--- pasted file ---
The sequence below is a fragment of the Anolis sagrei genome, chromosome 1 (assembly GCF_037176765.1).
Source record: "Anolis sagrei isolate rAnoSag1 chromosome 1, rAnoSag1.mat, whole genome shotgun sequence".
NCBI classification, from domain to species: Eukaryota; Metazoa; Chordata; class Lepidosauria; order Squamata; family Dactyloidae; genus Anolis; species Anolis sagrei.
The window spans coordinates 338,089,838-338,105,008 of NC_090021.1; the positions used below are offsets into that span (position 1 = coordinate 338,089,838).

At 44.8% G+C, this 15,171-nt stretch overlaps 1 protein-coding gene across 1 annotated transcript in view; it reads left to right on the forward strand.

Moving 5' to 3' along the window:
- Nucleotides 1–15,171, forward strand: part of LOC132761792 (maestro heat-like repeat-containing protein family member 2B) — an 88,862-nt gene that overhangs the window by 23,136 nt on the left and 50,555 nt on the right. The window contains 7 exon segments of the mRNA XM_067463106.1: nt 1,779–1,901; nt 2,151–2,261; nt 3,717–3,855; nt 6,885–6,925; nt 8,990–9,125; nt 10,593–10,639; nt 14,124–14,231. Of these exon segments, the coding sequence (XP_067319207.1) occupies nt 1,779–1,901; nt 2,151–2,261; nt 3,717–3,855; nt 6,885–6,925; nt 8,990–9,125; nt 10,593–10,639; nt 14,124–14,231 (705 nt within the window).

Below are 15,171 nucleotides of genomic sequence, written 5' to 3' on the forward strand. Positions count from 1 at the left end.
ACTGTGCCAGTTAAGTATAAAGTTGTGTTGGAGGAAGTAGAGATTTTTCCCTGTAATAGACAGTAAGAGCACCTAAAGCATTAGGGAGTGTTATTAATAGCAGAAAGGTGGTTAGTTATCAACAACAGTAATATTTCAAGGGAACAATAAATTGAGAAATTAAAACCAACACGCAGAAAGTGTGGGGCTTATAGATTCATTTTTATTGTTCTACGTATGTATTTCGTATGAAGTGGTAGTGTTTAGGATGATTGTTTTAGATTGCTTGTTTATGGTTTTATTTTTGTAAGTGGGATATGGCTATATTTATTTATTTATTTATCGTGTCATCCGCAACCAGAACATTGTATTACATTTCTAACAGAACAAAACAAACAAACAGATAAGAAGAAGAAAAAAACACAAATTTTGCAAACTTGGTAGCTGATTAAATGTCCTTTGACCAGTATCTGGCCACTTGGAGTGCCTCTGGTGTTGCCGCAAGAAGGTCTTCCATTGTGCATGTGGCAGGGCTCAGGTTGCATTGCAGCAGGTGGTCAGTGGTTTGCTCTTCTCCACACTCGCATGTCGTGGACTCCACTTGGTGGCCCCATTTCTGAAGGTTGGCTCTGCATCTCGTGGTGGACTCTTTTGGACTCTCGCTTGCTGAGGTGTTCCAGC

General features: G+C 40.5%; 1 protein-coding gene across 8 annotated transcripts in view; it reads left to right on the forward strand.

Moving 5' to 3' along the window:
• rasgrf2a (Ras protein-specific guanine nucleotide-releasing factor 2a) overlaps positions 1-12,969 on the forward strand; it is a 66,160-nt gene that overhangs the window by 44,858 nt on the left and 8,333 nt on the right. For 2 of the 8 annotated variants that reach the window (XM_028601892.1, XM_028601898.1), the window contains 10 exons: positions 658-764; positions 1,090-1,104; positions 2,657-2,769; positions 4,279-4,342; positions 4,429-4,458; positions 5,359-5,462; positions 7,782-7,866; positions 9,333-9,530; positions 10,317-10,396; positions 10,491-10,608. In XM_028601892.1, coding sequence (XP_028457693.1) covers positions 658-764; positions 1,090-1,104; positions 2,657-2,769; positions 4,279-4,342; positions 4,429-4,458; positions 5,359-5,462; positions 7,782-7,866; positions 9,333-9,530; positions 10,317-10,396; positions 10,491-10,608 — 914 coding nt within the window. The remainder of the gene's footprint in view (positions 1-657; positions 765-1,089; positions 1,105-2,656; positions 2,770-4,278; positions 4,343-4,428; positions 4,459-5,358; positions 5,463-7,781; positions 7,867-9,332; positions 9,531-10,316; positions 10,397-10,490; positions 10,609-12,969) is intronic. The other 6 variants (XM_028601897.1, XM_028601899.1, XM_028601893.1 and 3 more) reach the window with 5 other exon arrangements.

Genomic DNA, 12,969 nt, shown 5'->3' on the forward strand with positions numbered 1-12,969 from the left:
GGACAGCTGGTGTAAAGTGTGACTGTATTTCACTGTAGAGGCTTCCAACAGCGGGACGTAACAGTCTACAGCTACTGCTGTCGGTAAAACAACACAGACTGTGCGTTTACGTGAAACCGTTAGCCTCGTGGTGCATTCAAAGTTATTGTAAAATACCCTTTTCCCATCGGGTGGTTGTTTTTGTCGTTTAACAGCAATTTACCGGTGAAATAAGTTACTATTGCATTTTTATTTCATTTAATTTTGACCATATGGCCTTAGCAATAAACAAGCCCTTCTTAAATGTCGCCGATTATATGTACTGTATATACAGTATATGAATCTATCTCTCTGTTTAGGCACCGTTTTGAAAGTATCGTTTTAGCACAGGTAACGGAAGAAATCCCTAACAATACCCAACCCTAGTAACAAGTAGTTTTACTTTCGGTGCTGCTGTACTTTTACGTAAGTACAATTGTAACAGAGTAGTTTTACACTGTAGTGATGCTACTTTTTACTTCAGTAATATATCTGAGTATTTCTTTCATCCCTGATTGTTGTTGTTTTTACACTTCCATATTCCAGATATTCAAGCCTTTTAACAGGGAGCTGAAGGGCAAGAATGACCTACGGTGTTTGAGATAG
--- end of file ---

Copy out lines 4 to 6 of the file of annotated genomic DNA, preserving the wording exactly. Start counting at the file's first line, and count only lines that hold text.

The window spans coordinates 338,089,838-338,105,008 of NC_090021.1; the positions used below are offsets into that span (position 1 = coordinate 338,089,838).

At 44.8% G+C, this 15,171-nt stretch overlaps 1 protein-coding gene across 1 annotated transcript in view; it reads left to right on the forward strand.

Moving 5' to 3' along the window: